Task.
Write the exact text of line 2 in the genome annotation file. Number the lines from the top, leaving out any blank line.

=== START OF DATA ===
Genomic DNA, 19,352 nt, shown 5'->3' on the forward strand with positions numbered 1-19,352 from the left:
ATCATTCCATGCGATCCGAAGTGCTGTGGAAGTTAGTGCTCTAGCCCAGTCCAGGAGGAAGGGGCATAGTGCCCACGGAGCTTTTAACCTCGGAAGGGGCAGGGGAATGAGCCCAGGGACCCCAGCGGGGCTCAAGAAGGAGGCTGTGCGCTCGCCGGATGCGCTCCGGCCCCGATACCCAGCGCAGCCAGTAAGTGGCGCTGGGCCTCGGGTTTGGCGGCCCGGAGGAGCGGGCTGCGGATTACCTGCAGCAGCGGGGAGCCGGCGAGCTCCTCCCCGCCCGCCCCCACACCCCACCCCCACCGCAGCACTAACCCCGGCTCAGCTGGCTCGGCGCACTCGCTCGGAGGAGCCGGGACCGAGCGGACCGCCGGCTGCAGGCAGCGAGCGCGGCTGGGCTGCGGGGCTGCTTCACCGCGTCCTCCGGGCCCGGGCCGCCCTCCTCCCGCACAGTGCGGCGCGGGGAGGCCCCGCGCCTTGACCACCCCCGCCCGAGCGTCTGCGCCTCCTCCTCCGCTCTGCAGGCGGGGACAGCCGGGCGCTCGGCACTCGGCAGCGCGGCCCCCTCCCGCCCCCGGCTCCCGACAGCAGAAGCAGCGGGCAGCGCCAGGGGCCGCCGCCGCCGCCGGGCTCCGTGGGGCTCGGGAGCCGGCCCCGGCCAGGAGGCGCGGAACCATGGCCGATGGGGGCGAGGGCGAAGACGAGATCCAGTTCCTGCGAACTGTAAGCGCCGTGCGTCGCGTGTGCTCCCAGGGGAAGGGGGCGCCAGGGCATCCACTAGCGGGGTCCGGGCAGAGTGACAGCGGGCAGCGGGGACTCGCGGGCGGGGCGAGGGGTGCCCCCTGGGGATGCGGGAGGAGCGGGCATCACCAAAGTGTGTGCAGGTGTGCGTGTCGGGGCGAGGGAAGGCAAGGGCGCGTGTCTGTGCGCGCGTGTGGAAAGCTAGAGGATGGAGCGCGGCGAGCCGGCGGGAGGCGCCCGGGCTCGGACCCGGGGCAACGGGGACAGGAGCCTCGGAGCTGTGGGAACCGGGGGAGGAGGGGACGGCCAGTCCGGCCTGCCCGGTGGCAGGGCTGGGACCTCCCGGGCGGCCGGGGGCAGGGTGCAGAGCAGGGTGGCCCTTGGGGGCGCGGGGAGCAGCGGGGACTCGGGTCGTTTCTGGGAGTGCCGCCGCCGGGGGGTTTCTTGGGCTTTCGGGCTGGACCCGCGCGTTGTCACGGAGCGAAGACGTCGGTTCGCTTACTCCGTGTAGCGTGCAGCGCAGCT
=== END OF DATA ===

ATCATTCCATGCGATCCGAAGTGCTGTGGAAGTTAGTGCTCTAGCCCAGTCCAGGAGGAAGGGGCATAGTGCCCACGGAGCTTTTAACCTCGGAAGGGGCAGGGGAATGAGCCCAGGGACCCCAGCGGGGCTCAAGAAGGAGGCTGTGCGCTCGCCGGATGCGCTCCGGCCCCGATACCCAGCGCAGCCAGTAAGTGGCGCTGGGCCTCGGGTTTGGCGGCCCGGAGGAGCGGGCTGCGGATTACCTGCAGCAGCGGGGAGCCGGCGAGCTCCTCCCCGCCCGCCCCCACACCCCACCCCCACCGCAGCACTAACCCCGGCTCAGCTGGCTCGGCGCACTCGCTCGGAGGAGCCGGGACCGAGCGGACCGCCGGCTGCAGGCAGCGAGCGCGGCTGGGCTGCGGGGCTGCTTCACCGCGTCCTCCGGGCCCGGGCCGCCCTCCTCCCGCACAGTGCGGCGCGGGGAGGCCCCGCGCCTTGACCACCCCCGCCCGAGCGTCTGCGCCTCCTCCTCCGCTCTGCAGGCGGGGACAGCCGGGCGCTCGGCACTCGGCAGCGCGGCCCCCTCCCGCCCCCGGCTCCCGACAGCAGAAGCAGCGGGCAGCGCCAGGGGCCGCCGCCGCCGCCGGGCTCCGTGGGGCTCGGGAGCCGGCCCCGGCCAGGAGGCGCGGAACCATGGCCGATGGGGGCGAGGGCGAAGACGAGATCCAGTTCCTGCGAACTGTAAGCGCCGTGCGTCGCGTGTGCTCCCAGGGGAAGGGGGCGCCAGGGCATCCACTAGCGGGGTCCGGGCAGAGTGACAGCGGGCAGCGGGGACTCGCGGGCGGGGCGAGGGGTGCCCCCTGGGGATGCGGGAGGAGCGGGCATCACCAAAGTGTGTGCAGGTGTGCGTGTCGGGGCGAGGGAAGGCAAGGGCGCGTGTCTGTGCGCGCGTGTGGAAAGCTAGAGGATGGAGCGCGGCGAGCCGGCGGGAGGCGCCCGGGCTCGGACCCGGGGCAACGGGGACAGGAGCCTCGGAGCTGTGGGAACCGGGGGAGGAGGGGACGGCCAGTCCGGCCTGCCCGGTGGCAGGGCTGGGACCTCCCGGGCGGCCGGGGGCAGGGTGCAGAGCAGGGTGGCCCTTGGGGGCGCGGGGAGCAGCGGGGACTCGGGTCGTTTCTGGGAGTGCCGCCGCCGGGGGGTTTCTTGGGCTTTCGGGCTGGACCCGCGCGTTGTCACGGAGCGAAGACGTCGGTTCGCTTACTCCGTGTAGCGTGCAGCGCAGCT